Migrants are being forced to fight in Putin's war in Ukraine in Russia

Russian employment flyer

According to reports, the Wagner mercenary group from Russia has enlisted tens of thousands of prisoners to fight in Ukraine. Finding volunteers is becoming much more difficult, even in prisons, due to the rising number of casualties and extrajudicial killings.

Many prisoners now fear that they could be simply coerced into fighting, and migrant workers from Central Asian nations worry that they could be especially vulnerable.

Anuar arrived in Russia in 2018 in search of employment. Later, he was sentenced to prison for trafficking drugs and was placed in the Vladimir region's Penal Colony No. 6 to serve his time. For reasons of safety, the BBC is not revealing his real name or country of citizenship. .

He informed his father that a Central Asian group had been sent to fight in Ukraine without their permission at the end of January. "That prison has a large Uzbek, Tajik, and Kyrgyz population. Now that they're preparing to send another group, my son is concerned that they'll make him go along with them, according to Anuar's father, who spoke to the BBC. .

According to court records and letters that Anuar has provided to the BBC, he is indeed completing his sentence there. Additionally, Olga Romanova, the director of the civil rights organization Russia Behind Bars, vouches for his account of the group that was coerced into traveling to Ukraine in January. Her assistance was requested by the parents of those prisoners. .

They weren't given the option. They were given the contract to sign before being dispatched to the front lines like a bag of potatoes, according to Ms. Romanova. .

Olga Romanova
Olga Romanova has been asked for assistance by parents of prisoners.

She claims that initially, the parents were prepared to enter a legal battle to prevent their kids from ending up in Ukraine. However, they later declined out of concern for the punishment their kids might receive if they remained in jail.

Prisoner abuse and frequent beatings are well-known features of Penal Colony Number Six. "A torture prison," was how Olga Romanova described it. The well-known Russian opposition leader Alexei Navalny is detained there. .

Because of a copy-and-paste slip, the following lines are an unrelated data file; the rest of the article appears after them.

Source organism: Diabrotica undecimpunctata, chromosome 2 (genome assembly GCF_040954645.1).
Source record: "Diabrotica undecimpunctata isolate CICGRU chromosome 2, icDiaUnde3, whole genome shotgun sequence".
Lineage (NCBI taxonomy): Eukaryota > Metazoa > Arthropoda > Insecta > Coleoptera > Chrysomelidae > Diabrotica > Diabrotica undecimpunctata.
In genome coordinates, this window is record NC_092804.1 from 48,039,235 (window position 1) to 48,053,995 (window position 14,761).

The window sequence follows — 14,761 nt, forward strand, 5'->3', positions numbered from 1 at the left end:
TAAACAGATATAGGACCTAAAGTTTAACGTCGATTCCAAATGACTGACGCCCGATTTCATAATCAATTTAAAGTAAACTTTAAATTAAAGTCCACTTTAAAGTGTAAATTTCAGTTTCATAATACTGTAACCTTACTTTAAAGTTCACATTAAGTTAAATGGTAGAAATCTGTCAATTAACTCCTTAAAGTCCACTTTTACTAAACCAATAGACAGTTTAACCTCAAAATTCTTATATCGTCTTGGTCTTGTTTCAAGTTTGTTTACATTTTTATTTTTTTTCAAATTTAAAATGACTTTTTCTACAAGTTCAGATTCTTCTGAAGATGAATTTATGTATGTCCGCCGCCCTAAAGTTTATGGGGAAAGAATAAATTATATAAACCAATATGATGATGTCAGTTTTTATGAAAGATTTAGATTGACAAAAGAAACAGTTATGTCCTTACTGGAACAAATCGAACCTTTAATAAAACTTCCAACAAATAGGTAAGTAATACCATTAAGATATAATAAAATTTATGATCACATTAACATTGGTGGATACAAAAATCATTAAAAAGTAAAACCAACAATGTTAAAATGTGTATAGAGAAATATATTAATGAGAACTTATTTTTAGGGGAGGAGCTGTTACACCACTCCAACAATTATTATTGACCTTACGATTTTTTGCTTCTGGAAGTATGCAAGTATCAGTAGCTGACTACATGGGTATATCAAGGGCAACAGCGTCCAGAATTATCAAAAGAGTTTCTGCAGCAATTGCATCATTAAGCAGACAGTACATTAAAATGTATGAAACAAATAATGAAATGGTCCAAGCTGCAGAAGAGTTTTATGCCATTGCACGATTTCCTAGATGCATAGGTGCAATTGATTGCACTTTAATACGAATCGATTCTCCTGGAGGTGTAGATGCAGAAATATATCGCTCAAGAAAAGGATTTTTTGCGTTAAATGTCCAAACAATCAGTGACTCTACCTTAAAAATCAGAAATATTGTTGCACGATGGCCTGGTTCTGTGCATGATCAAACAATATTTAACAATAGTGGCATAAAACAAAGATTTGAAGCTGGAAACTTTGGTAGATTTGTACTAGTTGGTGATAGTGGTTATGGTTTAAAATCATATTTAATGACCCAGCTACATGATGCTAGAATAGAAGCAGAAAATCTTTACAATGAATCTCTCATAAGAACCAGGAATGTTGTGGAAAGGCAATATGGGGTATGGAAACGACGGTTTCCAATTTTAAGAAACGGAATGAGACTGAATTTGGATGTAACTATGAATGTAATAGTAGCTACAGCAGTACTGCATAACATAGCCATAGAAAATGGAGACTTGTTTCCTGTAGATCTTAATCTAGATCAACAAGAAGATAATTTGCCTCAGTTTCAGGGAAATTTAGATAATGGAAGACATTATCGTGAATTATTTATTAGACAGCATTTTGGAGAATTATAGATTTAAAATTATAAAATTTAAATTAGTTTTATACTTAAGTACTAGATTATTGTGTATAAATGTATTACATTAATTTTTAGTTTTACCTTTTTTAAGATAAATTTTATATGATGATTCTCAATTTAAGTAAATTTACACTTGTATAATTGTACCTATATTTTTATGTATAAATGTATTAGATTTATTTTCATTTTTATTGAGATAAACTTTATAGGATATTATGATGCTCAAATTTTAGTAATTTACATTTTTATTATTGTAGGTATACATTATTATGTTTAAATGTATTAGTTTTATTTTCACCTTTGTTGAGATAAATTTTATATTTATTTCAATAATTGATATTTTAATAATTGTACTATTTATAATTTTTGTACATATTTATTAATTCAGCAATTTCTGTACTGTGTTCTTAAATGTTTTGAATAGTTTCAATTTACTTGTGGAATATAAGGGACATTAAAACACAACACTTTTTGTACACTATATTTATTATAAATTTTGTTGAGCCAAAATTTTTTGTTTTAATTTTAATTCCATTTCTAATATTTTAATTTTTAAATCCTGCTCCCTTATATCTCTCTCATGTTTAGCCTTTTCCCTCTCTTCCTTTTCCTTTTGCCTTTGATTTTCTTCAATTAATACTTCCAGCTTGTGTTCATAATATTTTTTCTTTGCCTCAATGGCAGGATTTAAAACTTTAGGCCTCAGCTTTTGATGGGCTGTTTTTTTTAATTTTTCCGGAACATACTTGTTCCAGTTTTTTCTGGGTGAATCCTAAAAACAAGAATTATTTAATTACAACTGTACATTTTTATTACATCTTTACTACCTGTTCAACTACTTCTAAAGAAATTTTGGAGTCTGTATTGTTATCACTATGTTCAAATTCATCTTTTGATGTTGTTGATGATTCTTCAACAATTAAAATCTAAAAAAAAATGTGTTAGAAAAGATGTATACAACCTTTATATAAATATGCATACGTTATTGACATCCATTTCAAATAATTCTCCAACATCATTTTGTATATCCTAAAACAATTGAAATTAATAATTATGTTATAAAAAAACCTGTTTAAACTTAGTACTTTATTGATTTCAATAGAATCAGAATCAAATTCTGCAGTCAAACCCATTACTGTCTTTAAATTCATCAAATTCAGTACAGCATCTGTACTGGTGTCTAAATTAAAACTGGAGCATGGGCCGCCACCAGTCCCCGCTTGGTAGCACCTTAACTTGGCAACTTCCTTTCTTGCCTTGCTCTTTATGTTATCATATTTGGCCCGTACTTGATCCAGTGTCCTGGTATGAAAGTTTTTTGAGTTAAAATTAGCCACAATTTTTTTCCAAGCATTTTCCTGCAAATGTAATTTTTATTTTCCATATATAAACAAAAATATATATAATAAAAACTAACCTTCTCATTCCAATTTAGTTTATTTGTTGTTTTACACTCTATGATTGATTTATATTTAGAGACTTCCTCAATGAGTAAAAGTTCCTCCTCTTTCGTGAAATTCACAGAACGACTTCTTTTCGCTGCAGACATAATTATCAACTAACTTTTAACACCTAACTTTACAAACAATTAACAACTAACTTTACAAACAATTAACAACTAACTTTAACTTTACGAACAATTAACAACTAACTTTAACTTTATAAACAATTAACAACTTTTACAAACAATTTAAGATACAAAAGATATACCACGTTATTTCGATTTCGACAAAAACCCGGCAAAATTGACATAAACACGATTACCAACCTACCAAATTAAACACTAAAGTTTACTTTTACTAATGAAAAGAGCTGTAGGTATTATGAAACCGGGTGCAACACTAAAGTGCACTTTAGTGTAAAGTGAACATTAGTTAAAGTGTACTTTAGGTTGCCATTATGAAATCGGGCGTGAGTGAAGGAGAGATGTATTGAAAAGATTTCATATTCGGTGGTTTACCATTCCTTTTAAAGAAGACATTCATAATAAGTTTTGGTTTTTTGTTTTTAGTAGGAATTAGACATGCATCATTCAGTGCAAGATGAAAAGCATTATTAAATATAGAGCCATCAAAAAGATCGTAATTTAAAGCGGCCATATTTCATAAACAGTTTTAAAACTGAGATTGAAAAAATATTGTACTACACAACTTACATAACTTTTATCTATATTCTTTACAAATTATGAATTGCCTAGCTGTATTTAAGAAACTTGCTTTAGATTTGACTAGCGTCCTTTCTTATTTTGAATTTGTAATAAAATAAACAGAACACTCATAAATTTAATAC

The colony's leadership has not responded to the BBC's request for comment regarding the claims that they coerced prisoners into signing military contracts. .

The Wagner group appears to have had great success recruiting in prisons, but things are changing as a result of the Wagner group's significant battlefield losses.

Farukh, an Uzbek national imprisoned in Russia's Rostov region, spoke with BBC Uzbek (not his real name). Many of his prison mates joined Wagner. Farukh claimed that at first it was voluntary, but now he is concerned that prisoners might be coerced into fighting. .

"At first, I was also debating going since everyone believed that Russia was more powerful and would ultimately triumph, possibly in a month, three months, or year. Now that we are aware of the sheer number of deaths occurring there, it is not good that they lack soldiers. If they order me to leave and I refuse, they may claim that I am hostile to Russia. "  .

Other than in prisons, Central Asian citizens are also recruited to fight for Russia. According to the most recent figures from the Russian Interior Ministry, there are approximately 100.5 million migrants from Uzbekistan, Tajikistan, and Kyrgyzstan employed in Russia. And military recruiters can draw heavily from that resource.

A Wagner centre set up in St Petersburg
According to reports, Wagner has enlisted tens of thousands of prisoners to fight in Ukraine.

At the Moscow immigration center, Russian authorities openly enlist people to serve in the military. Even in Tajik, Kyrgyz, and Uzbek, there are advertisements promising citizens of these nations a quick path to obtaining a Russian passport if they enlist in the military. .

However, activists claim that it isn't always voluntarily.

According to migrant rights advocate Valentina Chupik, police officers have occasionally stopped Central Asian migrants on the street and coerced them into signing a military contract. They were warned that if they didn't, they would be deported, according to Ms. Chupik.

Many labor migrants break other immigration laws, don't have valid work permits, or reside somewhere other than where they're registered. They can therefore be a prime target for recruiters because of this.

Dual citizen of Tajikistan and Russia, going by the pseudonym Aziz, told the BBC that he was detained during a police raid at the construction site where he works. Despite being told he would be taken to a police station for an ID check, he ended up at a military enlistment office. They twisted his arms and threw him back into the bus when he began yelling at police officers, demanding to know why they had lied to him. .

They eventually released him.

But many immigrants in Russia are too afraid of police to object to enlisting in the war.

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